Unveiling the Forces Behind Millions of Years of Cell Division

In new research, scientists take a biophysical approach to deciphering the cell’s mysteries.

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Laser ablation of MTs in a cylindrical geometry with one open end around the centrosome oriented perpendicular to the axis of the spindle, performed after spindle elongation has ceased. Scale bar 10 μm. Credit: Reza Farhadifar

The human body is composed of more than 1 trillion cells, yet each human body begins as just one cell. To go from one to 1 trillion requires cell division: the very precise process by which chromosomes, the cell’s genetic material, are brought together at the cell’s center and then swiftly separated, as one cell becomes two. When the process is viewed under a microscope, ‘threads’ appear to pull the chromosomes apart in a graceful motion — like an invisible puppeteer pulling strings. These so-called threads directing the choreography of separation are part of the spindle, itself a complex of microscopic structures that lies at the heart of cell division. Interestingly, the spindle has been observed to vary in form in concert with the changing cell-division machinery during development and, more broadly, throughout evolution. However, despite the spindle’s ubiquity in biology, the nature of the forces acting on it has been a persistent scientific mystery.

Now, a study from a team at the Flatiron Institute’s Center for Computational Biology (CCB) has shed new light on the intricacies of spindle behavior. The study, published on September 23 in eLife, analyzed genetic and cellular data from roundworm populations to develop a mechanistic model that goes beyond biology to employ techniques from the related field of biophysics. The advantages of this new biophysical model lie in its ability to account for the variation in spindle traits like length and position that have been observed, for example, in roundworm populations separated by 100 million years of evolution. The approach taken here may also be applied to other long-standing mysteries within the cell, laying the foundation for a deeper, more robust understanding of how distinct regions within the cell become integrated, scaled and positioned across evolutionary time.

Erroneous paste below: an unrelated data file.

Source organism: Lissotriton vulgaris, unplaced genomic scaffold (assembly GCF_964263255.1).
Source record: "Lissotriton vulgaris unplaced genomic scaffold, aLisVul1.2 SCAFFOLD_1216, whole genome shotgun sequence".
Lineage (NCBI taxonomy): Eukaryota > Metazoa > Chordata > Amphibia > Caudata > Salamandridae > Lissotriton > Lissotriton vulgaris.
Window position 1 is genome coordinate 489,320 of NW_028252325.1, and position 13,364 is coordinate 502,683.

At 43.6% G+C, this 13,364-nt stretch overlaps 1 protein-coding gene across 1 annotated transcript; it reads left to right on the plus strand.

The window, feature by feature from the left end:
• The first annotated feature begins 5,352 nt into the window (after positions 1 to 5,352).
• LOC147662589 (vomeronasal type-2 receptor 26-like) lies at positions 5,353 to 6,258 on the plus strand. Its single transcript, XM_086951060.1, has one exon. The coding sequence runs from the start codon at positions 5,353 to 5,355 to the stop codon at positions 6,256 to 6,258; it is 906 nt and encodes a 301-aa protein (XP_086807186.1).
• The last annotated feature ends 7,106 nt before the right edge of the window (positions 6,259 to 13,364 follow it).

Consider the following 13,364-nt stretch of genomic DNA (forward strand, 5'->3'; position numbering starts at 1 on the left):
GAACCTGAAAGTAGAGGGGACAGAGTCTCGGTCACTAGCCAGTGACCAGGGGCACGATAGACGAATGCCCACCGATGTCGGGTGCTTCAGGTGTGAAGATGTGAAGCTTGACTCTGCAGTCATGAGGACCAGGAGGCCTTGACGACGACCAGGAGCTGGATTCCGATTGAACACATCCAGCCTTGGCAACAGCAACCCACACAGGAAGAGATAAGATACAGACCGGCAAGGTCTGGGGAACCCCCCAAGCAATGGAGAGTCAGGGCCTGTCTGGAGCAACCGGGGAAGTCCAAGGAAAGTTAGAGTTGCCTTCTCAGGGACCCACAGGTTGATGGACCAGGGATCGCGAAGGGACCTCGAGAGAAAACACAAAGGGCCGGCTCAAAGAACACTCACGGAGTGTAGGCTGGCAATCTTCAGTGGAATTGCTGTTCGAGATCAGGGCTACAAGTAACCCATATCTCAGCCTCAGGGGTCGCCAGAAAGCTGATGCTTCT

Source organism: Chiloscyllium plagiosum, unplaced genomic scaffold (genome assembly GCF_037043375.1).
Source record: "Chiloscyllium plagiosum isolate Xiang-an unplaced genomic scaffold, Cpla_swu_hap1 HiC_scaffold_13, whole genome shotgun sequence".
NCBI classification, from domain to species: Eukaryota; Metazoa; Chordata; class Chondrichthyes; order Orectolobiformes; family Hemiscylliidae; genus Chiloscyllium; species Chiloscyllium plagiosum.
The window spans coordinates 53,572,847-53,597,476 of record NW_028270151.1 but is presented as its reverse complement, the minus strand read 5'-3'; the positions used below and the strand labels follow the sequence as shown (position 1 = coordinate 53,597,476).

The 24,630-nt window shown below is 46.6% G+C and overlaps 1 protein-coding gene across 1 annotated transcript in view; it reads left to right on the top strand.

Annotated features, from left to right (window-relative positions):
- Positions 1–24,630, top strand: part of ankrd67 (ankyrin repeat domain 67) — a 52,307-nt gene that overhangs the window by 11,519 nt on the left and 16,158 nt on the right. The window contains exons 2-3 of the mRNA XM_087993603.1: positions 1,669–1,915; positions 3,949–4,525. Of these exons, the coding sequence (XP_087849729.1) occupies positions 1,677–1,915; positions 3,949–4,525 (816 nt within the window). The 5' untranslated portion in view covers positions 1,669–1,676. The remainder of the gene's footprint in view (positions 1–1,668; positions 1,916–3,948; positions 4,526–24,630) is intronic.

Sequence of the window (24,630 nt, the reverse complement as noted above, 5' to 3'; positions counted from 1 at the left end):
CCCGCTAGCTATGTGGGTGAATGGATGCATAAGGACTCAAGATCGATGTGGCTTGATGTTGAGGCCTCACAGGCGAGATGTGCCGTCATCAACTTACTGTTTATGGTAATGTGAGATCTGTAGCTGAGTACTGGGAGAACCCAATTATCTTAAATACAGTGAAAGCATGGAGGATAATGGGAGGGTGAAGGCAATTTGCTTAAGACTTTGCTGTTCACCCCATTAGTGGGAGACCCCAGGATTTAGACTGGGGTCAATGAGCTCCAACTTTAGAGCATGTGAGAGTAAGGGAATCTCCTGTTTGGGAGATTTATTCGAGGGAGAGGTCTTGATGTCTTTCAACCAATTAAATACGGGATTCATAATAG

“Most evolutionary biology is approached mainly through genetics, not physics,” says Reza Farhadifar, a research scientist at CCB and first author of the paper. “Here, having a biophysical model to explain evolutionary processes is very novel. Through our approach, we can [now] understand evolution at the cellular level.”

The spindle is primarily made up of microscopic, hairlike proteins called microtubules that emanate from structures inside the cell called centrosomes. Just prior to cell division, the centrosomes migrate to opposite sides of the cell. The distance between these centrosomes defines spindle length. Motor proteins that drive microtubule motion are also part of the spindle. These components all work together, following a precise choreography to drive cell division and ensuring that future generations of cells will repeat the process.

For researchers delving into the mechanics of cell division and size, the roundworm makes an ideal model system. The roundworm’s first round of cell division is asymmetric, meaning that it produces two different-size cells. In biology, asymmetry is essential. It enables embryos to develop differentiated segments, such as a head and a tail. By examining known evolutionary connections between the many different roundworm species, scientists can study the variation in how the sizes of cellular components, including the spindle, scale with cell size in cell division. “How cells regulate the size of internal structures is a big topic in cell biology,” says Michael Shelley, director of CCB and one of the lead investigators on the paper.

In the eLife study, the researchers analyzed 12 million images from high-throughput microscopy of cell division in a panel of genetically diverse roundworms. They first quantified the variation they saw in the spindle during anaphase (the part of cell division when the chromosomes move to opposite sides of the cell), noting features such as initial and final spindle length, how quickly the centrosomes moved to their final position, and overall cell size. With this catalog of variation in hand, they then tested different types, or classes, of models that scientists have proposed to explain how the spindle elongates and stabilizes prior to cell division.